By Christelle Tshibengabo Reading Partners connects students in under-resourced schools with volunteer tutors and mentors across the United States. In Washington, D.C., Reading Partners has reading centers in 19 elementary schools, 10 of which are East of the Anacostia River. A significant percentage of the volunteers and tutors in the District's Reading Partners programs are attorneys and other legal professionals. Attorneys from Hogan Lovells LLP, for example, have volunteered for Reading Partners for several years, and Hogan Lovells partner Stuart Stein is on the board of directors. Hogan Lovells has a number of programs that service communities east of the Anacostia River, including a partnership with Kimball Elementary School. Stein became involved with Reading Partners after attending a citizenship program held by Hogan Lovells at Kimball four years ago and has remained committed to volunteering since. Speaking with WCL intern, Christelle Tshibengabo, Stein explained that when he started volunteering at Kimball, he ran the corporate practice at Hogan Lovells. While his professional life kept him busy, he still made time to spend an hour every week with the students at Reading Partners. Currently, he works regularly with at least four students. When asked how volunteering with Reading Partners has impacted his life, he explained that it is an "unequal partnership" because you get more from the students than you give to them. To learn more about Reading Partners, Tshibengabo also interviewed Reading Partners Community Engagement Director, Naomi Shachter, at Maude Aiton Elementary School in Lincoln Heights. When Tshibengabo arrived, three students from kindergarten through third grade were already in the reading center starting their day. Participating students are usually pulled from classes during independent reading times based on their reading ability and needs. When they arrive at the reading center, they meet with their tutors and begin a lesson, which consists of reading a book of the student’s choice aloud, targeting difficult vowels and consonants, and assessing content comprehension. Lawyers can have an outsized impact on the students they tutor. As an example, Naomi shared the story of Ana, a DC law student and Reading Partners volunteer, and her student Israel, who worked together at Aiton’s reading center. At the beginning of their first year working together, Ana had said she wanted to become a lawyer, while Israel said he wanted to make pizza. But by the end of their second year together, both Ana and Israel wanted to become lawyers. After their time at the reading center, the students are encouraged to take books home both as homework and for recreational reading. Because books for the program are donated to Reading Partners, donors are also important to the long-term impact on the students. Reading Partners is always seeking new volunteers for its programs. To volunteer for Reading Partners, register online here. After registering online, attend an orientation, complete a background check, and then schedule a session time. The students’ lessons run for 45 minutes, so volunteering involves hour-long shifts during school hours. If finding time during the school day is a challenge, you can also donate books to Reading Partners for the students to take home. Christelle Tshibengabo interned with Washington Council of Lawyers in 2018.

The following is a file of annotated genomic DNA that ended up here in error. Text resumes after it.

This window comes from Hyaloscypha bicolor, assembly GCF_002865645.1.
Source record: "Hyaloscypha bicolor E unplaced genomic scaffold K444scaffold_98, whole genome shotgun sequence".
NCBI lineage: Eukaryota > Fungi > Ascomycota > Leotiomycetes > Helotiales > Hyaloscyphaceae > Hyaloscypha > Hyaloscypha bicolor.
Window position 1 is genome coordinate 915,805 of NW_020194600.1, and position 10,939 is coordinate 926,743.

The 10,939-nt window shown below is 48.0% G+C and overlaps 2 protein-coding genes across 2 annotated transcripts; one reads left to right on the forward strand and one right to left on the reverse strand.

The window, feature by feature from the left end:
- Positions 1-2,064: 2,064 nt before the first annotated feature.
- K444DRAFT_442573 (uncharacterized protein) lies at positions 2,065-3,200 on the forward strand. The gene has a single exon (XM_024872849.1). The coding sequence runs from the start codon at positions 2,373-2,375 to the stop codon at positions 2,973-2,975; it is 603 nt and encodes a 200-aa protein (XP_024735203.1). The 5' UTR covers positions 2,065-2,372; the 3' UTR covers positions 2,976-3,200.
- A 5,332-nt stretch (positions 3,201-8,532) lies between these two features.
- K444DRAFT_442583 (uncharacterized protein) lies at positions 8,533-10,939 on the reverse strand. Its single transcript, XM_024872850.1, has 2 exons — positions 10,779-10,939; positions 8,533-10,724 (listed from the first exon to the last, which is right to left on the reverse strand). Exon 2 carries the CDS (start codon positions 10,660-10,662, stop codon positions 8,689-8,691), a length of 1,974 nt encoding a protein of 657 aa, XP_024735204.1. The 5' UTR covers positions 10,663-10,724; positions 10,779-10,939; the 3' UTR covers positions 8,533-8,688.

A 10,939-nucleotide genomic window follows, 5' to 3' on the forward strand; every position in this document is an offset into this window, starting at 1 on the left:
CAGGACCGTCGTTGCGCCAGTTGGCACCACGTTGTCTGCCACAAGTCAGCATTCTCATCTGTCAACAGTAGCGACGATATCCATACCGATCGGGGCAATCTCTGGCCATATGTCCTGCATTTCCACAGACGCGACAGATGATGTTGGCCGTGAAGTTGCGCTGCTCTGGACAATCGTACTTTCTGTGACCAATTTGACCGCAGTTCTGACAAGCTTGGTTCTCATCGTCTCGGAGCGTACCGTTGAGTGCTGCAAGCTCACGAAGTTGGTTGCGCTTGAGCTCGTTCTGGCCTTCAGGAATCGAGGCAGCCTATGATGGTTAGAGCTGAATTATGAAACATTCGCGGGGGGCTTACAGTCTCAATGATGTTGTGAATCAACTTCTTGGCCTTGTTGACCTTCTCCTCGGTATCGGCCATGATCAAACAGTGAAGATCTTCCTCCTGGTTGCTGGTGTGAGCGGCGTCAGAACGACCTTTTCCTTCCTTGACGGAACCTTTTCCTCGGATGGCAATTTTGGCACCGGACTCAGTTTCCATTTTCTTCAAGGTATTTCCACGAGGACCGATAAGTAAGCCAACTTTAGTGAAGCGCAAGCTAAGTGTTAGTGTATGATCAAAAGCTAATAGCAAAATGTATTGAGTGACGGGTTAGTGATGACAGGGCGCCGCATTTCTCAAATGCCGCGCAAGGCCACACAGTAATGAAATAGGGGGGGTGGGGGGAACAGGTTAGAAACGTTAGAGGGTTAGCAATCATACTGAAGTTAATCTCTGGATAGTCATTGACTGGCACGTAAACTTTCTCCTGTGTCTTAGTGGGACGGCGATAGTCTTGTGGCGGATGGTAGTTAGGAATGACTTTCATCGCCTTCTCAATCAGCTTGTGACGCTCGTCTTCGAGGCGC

DC Volunteer Lawyers Project (DCVLP) has opened a satellite office in The Commons at Stanton Square to serve victims of domestic violence and at-risk children and their families. The new location will be a collaborative effort with Martha’s Table and Community of Hope to serve clients in Ward 8. DCVLP Co-founder and Executive Director, Karen Barker Marcou, said that she is excited the new location will provide more legal and social services to families and children in Ward 8. “At least 30 percent of our clients reside in Ward 8. We were excited about Stanton Common’s focus on families and children, because our legal practice focuses on families and children.” The new location will provide space for attorneys to meet with clients and will provide support services in areas such as housing assistance, counseling, parenting classes and emergency assistance with food and clothing needs. DCVLP recently celebrated its tenth anniversary in May. The organization was started in 2008 to provide pro bono legal services to domestic violence victims and Guardian Ad Litem services to at-risk children. DCVLP attorneys staff the Domestic Violence Intake Center at DC Superior Courthouse every Monday and provide walk-in clinic services every Wednesday at Westminster Presbyterian Church in Southwest DC. Marcou stated that the Wednesday clinic sees over 400 people annually and that she never dreamed that DCVLP would grow to be so big. “I am very excited that we have been able to engage thousands of attorneys in pro bono work to help District residents in desperate need.” If you are interested in getting involved, sign up to attend DCVLP's volunteer recruitment lunch on Thursday, September 13. Register here.